The team actually played reasonably well during the first half, but it was clear that Spain were the much more dangerous team. The German fans took advantage of half time to regroup from the shock of seeing Spain play football somewhat approaching their majestic best for the first time in this tournament – at least that’s why I assume the queue at the bar was so long…

The crowd were actually reasonably quiet during the match as a whole, which is probably due to the majority of those being there were probably over 30, although there were a also a lot of annoying school girls, who were obviously not allowed to go to the Fan Mile. I wouldn’t wish that on anyone. On the hour mark, however, panic set in on a great, and incredibly audible, level. Spain had three chances within a minute, and everyone present knew that Germany should have been behind by now. A graphic on the screen came on to announce that Germany had had two shots on goal. Spain had had 11. The introduction of Kroos seemed to give the fans a lot of hope (although I did think Trochowski was playing well), and he was immediately involved in the game, always looking lively. Unfortunately, and I’ll admit I was supporting Germany again, he placed his shot gently into Casilla’s grateful arms when presented  with a clear chance. The crowd really picked up in the wake of this miss, singing constantly – albeit the same two songs on repeat – and Germany were in the ascendancy.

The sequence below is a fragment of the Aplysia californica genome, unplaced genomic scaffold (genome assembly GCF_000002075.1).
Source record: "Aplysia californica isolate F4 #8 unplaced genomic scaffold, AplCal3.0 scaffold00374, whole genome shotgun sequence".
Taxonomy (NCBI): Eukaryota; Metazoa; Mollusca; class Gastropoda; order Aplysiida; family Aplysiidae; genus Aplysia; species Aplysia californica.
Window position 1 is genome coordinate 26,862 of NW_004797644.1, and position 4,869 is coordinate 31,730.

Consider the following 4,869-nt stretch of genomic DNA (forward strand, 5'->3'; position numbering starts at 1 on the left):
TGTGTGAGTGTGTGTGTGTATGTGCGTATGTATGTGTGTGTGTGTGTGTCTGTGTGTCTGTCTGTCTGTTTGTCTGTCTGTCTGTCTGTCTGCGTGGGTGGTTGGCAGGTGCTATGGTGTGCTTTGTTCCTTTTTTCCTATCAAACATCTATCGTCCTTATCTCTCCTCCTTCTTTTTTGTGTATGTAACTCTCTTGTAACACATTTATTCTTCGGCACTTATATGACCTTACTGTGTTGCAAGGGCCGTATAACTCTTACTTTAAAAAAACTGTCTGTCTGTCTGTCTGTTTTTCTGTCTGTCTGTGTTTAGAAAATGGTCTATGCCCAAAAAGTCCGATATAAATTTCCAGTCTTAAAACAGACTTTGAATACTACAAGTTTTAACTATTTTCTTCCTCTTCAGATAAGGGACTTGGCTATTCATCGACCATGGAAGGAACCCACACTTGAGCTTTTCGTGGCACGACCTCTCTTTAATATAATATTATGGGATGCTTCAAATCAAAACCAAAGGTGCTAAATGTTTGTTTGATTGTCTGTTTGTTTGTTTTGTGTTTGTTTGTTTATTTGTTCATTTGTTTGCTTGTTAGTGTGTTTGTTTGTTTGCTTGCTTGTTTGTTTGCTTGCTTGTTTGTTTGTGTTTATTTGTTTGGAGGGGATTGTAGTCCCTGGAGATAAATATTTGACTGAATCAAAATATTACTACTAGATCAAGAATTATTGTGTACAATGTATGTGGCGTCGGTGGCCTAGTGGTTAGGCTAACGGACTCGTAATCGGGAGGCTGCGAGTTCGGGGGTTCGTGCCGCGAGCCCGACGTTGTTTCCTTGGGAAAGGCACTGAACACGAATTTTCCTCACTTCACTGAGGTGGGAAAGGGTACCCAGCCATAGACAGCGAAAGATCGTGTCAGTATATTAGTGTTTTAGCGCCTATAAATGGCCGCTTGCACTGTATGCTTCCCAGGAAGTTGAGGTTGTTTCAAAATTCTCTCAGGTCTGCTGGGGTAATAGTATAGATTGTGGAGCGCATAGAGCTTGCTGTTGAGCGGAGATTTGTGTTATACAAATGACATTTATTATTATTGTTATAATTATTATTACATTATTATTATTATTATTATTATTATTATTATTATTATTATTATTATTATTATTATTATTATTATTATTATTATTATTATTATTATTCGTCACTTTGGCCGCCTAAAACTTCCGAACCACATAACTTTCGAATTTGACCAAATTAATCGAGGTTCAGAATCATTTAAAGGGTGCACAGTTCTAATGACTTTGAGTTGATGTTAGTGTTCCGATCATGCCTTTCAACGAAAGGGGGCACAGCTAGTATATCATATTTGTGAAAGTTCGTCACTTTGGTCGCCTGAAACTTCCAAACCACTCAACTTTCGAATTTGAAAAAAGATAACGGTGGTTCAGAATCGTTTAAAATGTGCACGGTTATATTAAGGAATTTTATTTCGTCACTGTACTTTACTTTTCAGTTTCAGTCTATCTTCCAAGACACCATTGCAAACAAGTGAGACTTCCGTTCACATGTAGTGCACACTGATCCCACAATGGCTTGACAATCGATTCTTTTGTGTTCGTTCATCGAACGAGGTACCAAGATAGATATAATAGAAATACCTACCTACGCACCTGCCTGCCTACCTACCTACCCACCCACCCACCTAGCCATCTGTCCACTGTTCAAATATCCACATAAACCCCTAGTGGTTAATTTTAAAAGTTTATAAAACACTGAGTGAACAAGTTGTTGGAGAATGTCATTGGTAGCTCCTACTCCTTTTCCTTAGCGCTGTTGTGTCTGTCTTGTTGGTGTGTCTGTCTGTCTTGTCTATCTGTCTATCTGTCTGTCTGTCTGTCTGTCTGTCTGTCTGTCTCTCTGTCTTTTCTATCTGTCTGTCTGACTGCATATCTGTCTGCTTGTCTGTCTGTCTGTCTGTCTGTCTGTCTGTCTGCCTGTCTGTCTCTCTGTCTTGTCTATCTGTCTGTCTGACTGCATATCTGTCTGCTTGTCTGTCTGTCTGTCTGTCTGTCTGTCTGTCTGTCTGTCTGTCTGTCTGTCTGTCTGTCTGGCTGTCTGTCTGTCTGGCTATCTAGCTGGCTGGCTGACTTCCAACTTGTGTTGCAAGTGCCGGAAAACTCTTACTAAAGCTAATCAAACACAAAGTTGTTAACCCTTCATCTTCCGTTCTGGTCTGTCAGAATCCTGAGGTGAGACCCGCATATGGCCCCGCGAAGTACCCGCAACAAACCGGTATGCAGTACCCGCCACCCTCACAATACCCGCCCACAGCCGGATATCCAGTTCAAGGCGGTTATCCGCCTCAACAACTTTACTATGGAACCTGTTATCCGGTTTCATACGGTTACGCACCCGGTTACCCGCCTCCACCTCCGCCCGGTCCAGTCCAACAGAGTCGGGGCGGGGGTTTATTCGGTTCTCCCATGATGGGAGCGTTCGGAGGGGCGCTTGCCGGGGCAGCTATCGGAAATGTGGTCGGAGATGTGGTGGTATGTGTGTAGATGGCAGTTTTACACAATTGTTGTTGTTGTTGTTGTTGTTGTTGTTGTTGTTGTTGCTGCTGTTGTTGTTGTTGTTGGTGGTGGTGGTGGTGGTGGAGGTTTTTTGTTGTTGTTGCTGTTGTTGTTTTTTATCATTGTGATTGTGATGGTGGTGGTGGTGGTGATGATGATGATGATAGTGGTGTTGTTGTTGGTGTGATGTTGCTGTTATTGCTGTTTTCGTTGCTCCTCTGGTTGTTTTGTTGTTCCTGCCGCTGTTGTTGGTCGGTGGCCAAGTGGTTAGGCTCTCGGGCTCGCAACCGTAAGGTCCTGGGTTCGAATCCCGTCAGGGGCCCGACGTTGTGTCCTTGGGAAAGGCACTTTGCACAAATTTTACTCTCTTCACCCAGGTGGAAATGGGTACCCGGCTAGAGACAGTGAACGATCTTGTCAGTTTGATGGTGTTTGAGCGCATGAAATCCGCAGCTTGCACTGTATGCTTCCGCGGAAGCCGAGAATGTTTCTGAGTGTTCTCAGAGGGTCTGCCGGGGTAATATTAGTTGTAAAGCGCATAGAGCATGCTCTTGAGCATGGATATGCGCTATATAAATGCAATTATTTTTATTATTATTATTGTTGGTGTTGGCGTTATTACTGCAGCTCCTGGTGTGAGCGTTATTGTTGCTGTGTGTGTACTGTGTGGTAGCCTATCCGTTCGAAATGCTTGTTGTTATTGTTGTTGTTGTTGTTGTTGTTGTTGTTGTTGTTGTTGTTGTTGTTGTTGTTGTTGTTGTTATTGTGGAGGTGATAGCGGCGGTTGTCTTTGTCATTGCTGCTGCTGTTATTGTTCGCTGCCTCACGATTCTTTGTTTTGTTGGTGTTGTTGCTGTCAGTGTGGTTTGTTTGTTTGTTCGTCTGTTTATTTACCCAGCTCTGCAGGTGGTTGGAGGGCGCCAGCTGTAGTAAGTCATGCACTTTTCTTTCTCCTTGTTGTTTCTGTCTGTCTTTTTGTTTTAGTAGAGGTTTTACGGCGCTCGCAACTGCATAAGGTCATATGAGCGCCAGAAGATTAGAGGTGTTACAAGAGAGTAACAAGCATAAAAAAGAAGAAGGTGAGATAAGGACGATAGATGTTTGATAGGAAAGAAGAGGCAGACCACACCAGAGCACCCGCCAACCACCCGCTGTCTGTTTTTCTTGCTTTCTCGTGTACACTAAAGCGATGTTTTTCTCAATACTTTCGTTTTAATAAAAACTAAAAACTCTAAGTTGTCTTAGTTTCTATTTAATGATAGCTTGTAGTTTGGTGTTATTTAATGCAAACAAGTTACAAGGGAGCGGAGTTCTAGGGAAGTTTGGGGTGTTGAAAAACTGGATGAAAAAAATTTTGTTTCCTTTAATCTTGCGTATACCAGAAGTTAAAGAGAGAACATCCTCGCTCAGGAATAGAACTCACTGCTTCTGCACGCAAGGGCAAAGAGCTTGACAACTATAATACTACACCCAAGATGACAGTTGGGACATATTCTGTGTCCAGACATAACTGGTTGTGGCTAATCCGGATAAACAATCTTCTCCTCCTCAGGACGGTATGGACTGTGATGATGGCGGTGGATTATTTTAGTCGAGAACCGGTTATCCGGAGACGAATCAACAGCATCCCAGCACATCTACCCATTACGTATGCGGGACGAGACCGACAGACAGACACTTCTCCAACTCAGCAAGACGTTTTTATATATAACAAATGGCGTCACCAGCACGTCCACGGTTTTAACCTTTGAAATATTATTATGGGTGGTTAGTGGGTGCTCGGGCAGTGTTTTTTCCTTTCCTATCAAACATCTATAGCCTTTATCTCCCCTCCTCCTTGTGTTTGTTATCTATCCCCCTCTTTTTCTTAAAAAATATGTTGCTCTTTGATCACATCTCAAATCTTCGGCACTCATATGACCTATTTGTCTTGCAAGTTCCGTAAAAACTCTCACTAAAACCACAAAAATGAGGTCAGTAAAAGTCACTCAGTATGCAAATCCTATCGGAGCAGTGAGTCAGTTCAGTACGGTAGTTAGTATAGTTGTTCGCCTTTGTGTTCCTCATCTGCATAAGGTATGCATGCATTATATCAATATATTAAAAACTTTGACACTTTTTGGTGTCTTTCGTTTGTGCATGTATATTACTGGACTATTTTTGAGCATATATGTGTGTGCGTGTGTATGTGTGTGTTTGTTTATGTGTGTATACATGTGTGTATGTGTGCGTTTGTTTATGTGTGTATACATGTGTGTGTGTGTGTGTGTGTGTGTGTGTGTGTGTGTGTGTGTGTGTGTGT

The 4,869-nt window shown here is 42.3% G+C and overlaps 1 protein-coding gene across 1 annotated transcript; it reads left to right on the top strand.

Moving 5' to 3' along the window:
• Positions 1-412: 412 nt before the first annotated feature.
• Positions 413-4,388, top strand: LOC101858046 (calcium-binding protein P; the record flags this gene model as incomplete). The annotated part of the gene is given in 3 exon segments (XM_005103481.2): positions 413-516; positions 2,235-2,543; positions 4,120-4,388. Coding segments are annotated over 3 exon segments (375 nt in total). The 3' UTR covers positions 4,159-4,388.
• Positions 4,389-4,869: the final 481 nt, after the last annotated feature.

Until Spain scored.

A hush broke over the audience. Except for the idiot schoolgirls, who seemed to be singing just to make noise. As soon as Gomez was brought on, it was obvious that Germany were screwed. He’s like Heskey without the good points. How Spain didn’t get a second is beyond me, and I think everyone realised at the end that Germany had been outplayed. Bettered, but not embarrassed.

As I got the Sbahn back, a group of young Germans stood next to us. One of the lads made a big show of rubbing the painted German flag from his cheek, before explaining to his mates who he would be supporting in the final. They can be a cold, emotionless lot, these Germans…

About Neil

28 years old. Geordie. Lived in Berlin almost three years. All-round canny lad.